Caring for a person with dementia can be challenging. Negative behaviors often arise during meals. Care for behavioral symptoms of dementia needs to be individualized based on examining the entire picture of personal and environmental factors (such as living situation and what is going on around them). However, some general approaches to managing certain behaviors can be helpful. Here are some suggestions for issues with eating or feeding.

Thoroughly prepare meal trays (open cartons, cut food).
Offer small, frequent meals and snacks.
At meals, provide one food and one utensil at a time.
Provide nutritious finger foods.
Provide nutritional supplements, if indicated.
Offer fluids in containers that can be self-managed (“sippy” cups, sports bottles).
Request speech therapy (ST) and occupational therapy (OT) services, if needed.
Provide adaptive utensils, if indicated. An OT can order these as needed.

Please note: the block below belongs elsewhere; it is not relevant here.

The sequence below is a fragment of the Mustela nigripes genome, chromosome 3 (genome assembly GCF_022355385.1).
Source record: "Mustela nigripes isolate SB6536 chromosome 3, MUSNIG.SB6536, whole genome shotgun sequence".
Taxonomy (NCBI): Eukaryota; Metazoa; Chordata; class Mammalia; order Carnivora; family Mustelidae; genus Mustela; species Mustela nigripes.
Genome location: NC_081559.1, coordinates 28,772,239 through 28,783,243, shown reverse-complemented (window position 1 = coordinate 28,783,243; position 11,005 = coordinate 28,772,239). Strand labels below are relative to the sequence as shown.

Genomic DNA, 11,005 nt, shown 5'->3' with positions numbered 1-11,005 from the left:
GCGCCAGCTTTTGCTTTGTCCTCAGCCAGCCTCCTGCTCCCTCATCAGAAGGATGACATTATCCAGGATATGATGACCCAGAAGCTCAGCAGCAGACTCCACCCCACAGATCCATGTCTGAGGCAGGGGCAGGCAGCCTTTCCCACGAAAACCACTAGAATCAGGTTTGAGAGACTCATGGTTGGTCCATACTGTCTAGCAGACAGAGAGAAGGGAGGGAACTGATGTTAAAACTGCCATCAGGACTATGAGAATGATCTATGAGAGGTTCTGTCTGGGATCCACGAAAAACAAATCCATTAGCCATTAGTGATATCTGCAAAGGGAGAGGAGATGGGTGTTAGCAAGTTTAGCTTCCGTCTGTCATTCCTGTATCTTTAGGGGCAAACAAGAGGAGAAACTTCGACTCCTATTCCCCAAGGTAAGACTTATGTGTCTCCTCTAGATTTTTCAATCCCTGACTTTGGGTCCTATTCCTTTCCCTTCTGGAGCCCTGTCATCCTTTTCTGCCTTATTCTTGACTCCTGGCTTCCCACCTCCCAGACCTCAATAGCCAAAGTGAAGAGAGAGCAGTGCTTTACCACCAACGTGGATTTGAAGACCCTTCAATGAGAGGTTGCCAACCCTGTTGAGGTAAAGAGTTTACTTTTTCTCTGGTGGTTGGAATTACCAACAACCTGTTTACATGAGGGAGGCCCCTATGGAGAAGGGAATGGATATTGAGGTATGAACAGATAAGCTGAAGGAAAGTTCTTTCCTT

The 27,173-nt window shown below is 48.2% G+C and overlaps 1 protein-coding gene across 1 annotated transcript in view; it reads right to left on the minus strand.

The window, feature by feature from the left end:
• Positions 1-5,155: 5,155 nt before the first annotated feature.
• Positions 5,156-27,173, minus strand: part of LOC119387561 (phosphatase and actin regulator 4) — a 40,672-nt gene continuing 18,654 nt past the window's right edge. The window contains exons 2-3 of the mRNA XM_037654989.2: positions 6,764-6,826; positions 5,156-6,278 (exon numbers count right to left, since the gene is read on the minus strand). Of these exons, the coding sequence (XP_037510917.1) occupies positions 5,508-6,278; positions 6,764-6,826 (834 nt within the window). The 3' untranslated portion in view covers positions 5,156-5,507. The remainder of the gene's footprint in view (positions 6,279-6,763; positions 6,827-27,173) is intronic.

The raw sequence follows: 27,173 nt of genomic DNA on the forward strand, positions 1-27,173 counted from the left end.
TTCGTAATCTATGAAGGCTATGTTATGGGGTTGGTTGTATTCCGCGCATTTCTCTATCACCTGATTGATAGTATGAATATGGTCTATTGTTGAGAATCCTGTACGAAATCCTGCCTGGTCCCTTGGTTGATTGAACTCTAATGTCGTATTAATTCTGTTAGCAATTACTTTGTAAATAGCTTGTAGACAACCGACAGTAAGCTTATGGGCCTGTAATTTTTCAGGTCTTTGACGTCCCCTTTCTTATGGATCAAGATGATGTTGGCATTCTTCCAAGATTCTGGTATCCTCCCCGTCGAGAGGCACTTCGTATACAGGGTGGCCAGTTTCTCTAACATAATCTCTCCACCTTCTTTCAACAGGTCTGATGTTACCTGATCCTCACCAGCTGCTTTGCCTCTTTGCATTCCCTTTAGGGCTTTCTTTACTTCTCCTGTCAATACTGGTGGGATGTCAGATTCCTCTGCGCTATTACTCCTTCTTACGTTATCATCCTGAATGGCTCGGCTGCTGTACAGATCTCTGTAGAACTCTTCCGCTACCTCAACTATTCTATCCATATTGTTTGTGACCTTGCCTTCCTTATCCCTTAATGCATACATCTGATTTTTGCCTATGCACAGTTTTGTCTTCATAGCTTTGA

Assist the client to feed self, rather than feeding, whenever possible.
Use “hand-over-hand” feeding (your hand guides theirs).
Gently cue the person to continue eating, chewing, and swallowing. Make your cues short by breaking the process into small steps.
Avoid making comments about manners or messiness.
Provide the person with dignified protection for clothing.
If agitation develops during feeding, stop and retry a little later.
Avoid force feeding.
Reassure the person that his or her food has been paid for (a common concern).
Monitor body weight to detect gains or losses.

Adapted from Schwartzkopf, C. E. & Twigg, P. (2014). Nursing management of dementia. In K. L. Mauk’s (Ed.) Gerontological Nursing: Competencies for Care. Burlington, MA: Jones and Bartlett Publishers. Used with permission.

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